29 May 2009

Holy Cross Cemetery - Antioch, CA

This is a cemetery I probably need to visit again. When I first visited I was more interested in the statues than anything else and failed to really get any pictures of the names on the many gravestones and crypts located here. Holy Cross Cemetery was established in 1862 by Dominican priests as a way to serve the burial needs of Catholics in eastern Contra Costa County. I did seem to get a few interesting shots on my first visit which I'd still like to share with you anyway. It's always interesting to me the various ways in which people are remembered by their families whether it be expensive crypts.Like Mr. Bert J. Davi who I can only assume is related to the prominent Seeno family in our area due to his marriage to Edith Seeno in 1935. Basically the Seeno family has been building homes since 1938. There is also a Davi street in Pittsburg which may also have some significance, although I don't recommend going down that way. On the opposite side of that you can find inexpensive ways of remembrance. I found it interesting that you had one Davi remembered in a very expensive almost narcissistic way and then in contrast you have Angela Davi who's grave bears nothing more than a wooden cross. I can only assume they're somehow related as I am still sort of new at this side of exploration and have yet to find the tools or links to put all this stuff together. So for now I'll just leave it to my own observations and find whatever information I can find on these people around the internet. I just have so much love for these wonderful places so full of architecture and beautiful marble and granite work. I can say however, that this cemetery is the only one I've been to where I've really felt a weird vibe. I'm not sure what it was nor can I explain it because I've never seen a ghost or anything like that and I really don't want to. But the energy here did feel sort of weird. This was mainly felt around the crypt section. There are a fair amount of crypts here considering that this side of the cemetery is not really that big. Apparently the entire cemetery is combined with the one across the street and they claim 55 acres total. I didn't know that until today and didn't visit the one across the street because it was mostly flat and didn't appear very interesting. But between them both they claim over 10,000 committal services have taken place so I guess it's bigger than I thought. Once I get used to blogging again I'll make a return trip and get some more information on this cemetery. I'd like to close this post by showing one of the more interesting statutes I found on my visit. This is apparently a statue of St. Catherine of Siena. St Catherine of Siena was a Dominican nun best known for her extraordinary piety and for her stigmata, wounds she received for her adoration of the cross. She is recognized by her stigmata and a crown of thorns or roses, and is usually pictured adoring the crucifix, which sometimes has a lily or rose intertwined. The Skull is a symbol of her penance. Her patronage is sick, nurses, temptation, illness, and firefighters. When I first looked inside the crypt where she is housed it freaked me out a little bit. But this is a beautiful statue. Eventually I will be putting together folders where people can visit each cemetery I visit and see the pictures that were taken there. But alas work comes first and usually gets in the way of everything fun... For more info on this cemetery click here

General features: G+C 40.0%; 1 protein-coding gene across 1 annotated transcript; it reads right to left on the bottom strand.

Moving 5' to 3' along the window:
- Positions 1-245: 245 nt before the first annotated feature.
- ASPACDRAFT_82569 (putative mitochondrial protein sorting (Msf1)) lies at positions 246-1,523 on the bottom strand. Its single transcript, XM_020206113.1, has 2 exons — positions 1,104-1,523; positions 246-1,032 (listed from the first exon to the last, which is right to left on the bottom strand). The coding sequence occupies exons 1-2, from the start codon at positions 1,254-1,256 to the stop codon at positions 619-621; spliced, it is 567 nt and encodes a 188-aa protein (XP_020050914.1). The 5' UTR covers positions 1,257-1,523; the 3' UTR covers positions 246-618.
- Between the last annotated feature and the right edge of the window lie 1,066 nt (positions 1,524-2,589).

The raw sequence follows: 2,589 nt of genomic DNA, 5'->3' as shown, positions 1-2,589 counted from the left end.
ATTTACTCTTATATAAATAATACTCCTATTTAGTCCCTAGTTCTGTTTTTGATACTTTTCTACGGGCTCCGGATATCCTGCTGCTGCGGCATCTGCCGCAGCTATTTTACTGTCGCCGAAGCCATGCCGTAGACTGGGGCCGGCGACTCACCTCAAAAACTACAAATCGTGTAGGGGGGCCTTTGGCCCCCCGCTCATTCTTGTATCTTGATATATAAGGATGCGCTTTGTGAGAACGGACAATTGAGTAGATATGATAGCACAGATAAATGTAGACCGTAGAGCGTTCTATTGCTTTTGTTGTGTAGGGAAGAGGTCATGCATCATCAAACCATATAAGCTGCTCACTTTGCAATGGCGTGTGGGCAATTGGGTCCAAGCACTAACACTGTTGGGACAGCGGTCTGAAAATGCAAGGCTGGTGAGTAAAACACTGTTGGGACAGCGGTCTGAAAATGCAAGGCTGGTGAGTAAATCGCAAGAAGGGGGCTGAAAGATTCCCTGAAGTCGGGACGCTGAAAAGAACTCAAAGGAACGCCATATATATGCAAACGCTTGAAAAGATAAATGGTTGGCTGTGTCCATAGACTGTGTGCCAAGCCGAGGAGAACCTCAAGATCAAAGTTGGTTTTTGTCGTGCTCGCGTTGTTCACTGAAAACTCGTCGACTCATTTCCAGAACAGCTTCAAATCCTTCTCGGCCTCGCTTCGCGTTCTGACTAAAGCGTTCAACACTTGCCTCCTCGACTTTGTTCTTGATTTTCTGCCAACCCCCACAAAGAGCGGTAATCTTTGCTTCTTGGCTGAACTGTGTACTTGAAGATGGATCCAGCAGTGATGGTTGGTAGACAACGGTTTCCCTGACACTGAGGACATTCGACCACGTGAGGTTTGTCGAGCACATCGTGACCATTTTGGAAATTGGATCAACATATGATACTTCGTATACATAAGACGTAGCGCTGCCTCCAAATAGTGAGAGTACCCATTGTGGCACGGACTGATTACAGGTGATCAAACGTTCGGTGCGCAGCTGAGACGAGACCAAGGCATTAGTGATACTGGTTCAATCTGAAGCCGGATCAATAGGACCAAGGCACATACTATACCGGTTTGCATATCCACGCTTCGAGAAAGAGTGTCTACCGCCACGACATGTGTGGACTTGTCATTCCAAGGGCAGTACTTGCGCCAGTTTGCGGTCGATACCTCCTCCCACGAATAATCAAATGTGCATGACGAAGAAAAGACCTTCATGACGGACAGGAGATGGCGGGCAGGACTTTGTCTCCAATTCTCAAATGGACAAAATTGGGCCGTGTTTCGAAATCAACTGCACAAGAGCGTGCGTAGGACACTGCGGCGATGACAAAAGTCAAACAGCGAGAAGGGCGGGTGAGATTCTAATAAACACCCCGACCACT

26 May 2009

Rose Hill Cemetery - Black Diamond Mines Regional Perserve

So for my first official post I thought I'd start with where I originally fell in love with cemeteries. Located in Antioch, CA you will find the Black Diamond Mines regional park. From the 1860s through the turn of the last century, five coal mining towns thrived in the Black Diamond area: Nortonville, Somersville, Stewartville, West Hartley and Judsonville. These are now ghost towns and very little besides the mines, which are now closed, remains here to remind us of what these flourishing towns once were. Luckily, although not well preserved during the 1970's, stands Rose Hill Cemetery. This is a small cemetery which was vandalized heavily during the 70's. After doing a few searches on the net I've uncovered several accounts of people claiming that at night you can still hear the sounds of workers who labored day in and day out in the coal mines. Amongst the gravestones lies the grave of Sarah Norton (the midwife in the area and widow of Noah Norton the founder of the town of Nortonville). After talking to the docent at the park I learned the legend. It is said that Sarah Norton was on her way to Clayton in a horse drawn buggy to deliver a baby in October of 1879. One of the horses was scared by a flash of lightning and she was thrown from the buggy and subsequently died. From the story I heard she was not as into the church as much as most of the people in the town. On two occasions the towns people attempted to give her a proper Christian burial. Both attempts failed due to sudden thunder and lightning storms. So on the third attempt it seems they just placed her in the ground and she never received a proper burial. People say she appears as a white figure floating through the cemetery after dark which has given her the name "White Witch". Others say she is just there to watch over the many children who have perished. Overall I'd say this cemetery is worth a visit for the beautiful area it's nestled in. Bring your own water though because it's a half mile hike up hill and there is no water available once you get there. You can also enjoy the miles of trails at Black Diamond as well...For more information and directions to the park you can visit the EBRP Website


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